"We're not inciting violence," Palin said. "Don't get sucked in to the 'lame-stream' media's lies about conservative America standing up for freedom, as in citing violence. Violence isn't the answer. It's a bunch of bunk what the media is trying to feed you. Don't let them divert attention from the debate."
In a Sunday Facebook note titled "Warning: Subject to New Politically Correct Language Police Censorship," she again used the phrase -- "Never retreat, instead reload" -- but this time as a sports metaphor writing about March Madness.
"Focus on the goal and fight for it," she wrote, as advice to competing teams. "If the other side tries to push back, your attitude should be "go for it." Get in their faces and argue with them. (Sound familiar?!) Every possession is a battle; you'll only win the war if you've picked your battles wisely. No matter how tough it gets, never retreat, instead RELOAD!"
Palin will appear next at a Tea Party event in Boston. Her appearances alone have helped raise contributions by 200 percent, according to the group.
As the Tea Party Express rolls on, the newly invigorated Team Obama is working fast to prove it can achieve other big gains. For instance, a new START treaty negotiated with Russia; help for homeowners owing more on their mortgages than their homes are worth; and more favorable lending for students.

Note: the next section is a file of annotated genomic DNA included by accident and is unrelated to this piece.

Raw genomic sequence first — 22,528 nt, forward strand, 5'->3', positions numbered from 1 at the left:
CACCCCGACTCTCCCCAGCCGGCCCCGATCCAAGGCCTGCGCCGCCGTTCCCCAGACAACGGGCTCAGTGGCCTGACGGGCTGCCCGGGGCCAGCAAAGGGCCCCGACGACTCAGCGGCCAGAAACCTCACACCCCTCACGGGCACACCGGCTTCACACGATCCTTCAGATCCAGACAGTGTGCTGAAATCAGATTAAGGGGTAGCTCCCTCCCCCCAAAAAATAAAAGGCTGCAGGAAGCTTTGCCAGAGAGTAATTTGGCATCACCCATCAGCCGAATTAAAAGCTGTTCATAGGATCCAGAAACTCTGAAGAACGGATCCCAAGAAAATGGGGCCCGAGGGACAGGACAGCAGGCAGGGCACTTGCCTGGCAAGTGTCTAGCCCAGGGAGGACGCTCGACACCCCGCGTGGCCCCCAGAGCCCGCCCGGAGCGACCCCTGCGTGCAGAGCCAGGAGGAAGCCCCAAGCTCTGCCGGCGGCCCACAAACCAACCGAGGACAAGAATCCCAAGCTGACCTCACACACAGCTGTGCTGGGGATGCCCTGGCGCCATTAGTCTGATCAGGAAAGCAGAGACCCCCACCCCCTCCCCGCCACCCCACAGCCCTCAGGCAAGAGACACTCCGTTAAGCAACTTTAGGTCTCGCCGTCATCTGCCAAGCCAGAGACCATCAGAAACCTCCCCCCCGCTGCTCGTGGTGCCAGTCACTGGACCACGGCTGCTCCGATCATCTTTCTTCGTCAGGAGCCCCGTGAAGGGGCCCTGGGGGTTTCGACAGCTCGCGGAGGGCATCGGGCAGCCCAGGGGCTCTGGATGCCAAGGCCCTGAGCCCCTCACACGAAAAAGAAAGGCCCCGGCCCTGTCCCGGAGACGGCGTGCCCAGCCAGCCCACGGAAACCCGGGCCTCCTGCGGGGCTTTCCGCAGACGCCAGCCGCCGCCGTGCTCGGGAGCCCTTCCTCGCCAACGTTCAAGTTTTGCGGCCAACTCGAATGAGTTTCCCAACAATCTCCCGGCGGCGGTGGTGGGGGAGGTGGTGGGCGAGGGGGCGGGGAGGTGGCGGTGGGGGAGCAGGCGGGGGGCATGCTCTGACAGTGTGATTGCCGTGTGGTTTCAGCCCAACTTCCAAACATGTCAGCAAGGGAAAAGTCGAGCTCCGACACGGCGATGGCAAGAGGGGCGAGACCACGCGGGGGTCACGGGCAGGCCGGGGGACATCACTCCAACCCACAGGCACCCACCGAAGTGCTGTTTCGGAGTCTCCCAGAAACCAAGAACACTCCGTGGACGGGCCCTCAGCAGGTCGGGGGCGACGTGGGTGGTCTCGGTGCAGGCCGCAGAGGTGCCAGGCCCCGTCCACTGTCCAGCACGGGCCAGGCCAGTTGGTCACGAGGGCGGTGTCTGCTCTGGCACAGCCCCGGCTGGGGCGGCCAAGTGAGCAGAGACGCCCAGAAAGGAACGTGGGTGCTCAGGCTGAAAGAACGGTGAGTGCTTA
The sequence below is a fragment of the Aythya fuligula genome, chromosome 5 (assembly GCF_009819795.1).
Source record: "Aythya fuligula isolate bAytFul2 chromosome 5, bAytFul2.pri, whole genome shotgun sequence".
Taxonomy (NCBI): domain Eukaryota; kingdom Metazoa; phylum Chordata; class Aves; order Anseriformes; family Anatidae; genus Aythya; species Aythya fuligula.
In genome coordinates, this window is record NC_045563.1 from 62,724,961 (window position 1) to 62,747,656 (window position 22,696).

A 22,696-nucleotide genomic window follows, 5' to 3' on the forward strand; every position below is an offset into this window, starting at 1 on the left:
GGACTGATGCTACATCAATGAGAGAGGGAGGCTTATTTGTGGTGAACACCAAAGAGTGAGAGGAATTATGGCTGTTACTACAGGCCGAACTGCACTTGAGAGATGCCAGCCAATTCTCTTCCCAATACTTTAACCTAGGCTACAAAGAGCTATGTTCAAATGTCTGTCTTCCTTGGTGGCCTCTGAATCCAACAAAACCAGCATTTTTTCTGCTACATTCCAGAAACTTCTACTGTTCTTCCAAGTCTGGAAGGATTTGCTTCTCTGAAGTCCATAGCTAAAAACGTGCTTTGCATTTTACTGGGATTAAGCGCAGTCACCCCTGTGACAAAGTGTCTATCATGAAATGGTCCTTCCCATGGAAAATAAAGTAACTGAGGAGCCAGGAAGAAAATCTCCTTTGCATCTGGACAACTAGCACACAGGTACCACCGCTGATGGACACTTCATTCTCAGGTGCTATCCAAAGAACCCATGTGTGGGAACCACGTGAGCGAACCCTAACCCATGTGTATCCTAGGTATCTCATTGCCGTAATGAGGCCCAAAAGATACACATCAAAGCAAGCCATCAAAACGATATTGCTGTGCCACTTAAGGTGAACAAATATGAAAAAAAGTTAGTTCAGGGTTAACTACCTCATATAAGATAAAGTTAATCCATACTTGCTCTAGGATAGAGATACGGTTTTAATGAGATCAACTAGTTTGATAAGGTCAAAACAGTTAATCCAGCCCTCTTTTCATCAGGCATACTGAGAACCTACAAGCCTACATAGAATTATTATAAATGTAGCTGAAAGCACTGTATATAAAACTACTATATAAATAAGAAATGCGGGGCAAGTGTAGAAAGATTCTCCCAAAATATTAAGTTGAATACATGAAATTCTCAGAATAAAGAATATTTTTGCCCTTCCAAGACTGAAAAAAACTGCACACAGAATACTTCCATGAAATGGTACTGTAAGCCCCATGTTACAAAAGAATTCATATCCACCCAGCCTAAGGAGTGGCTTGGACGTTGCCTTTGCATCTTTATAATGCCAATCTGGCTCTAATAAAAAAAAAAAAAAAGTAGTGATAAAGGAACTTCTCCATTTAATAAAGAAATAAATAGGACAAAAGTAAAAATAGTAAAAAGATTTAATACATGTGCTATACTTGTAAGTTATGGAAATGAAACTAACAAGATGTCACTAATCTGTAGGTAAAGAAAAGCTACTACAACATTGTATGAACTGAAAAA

Also, the president will travel to Oregon this week to discuss health care and to North Carolina to talk about jobs, all while making a surprise trip to Afghanistan over the weekend.
"What the president is interested in doing is moving forward with our next challenge," White House senior adviser Valerie Jarrett said Sunday on ABC's "This Week."
Drawing energy from his recent victory on health care, Obama decided over the weekend to push through 15 held-up nominees for administration jobs while the Senate was in recess. The "recess appointment" is a tool every president uses, but one that always angers the other party.
Obama's advisers say the next big agenda item is financial regulatory overhaul, by Memorial Day.
But Republicans hope that anger will be every bit as potent come November.
"They're pushing forward here rather than trying to bring us together," Sen. Lindsey Graham, R-S.C., said Sunday on NBC's "Meet the Press." "It's going to make problems worse."
ABC News' Kristina Wong contributed to this report.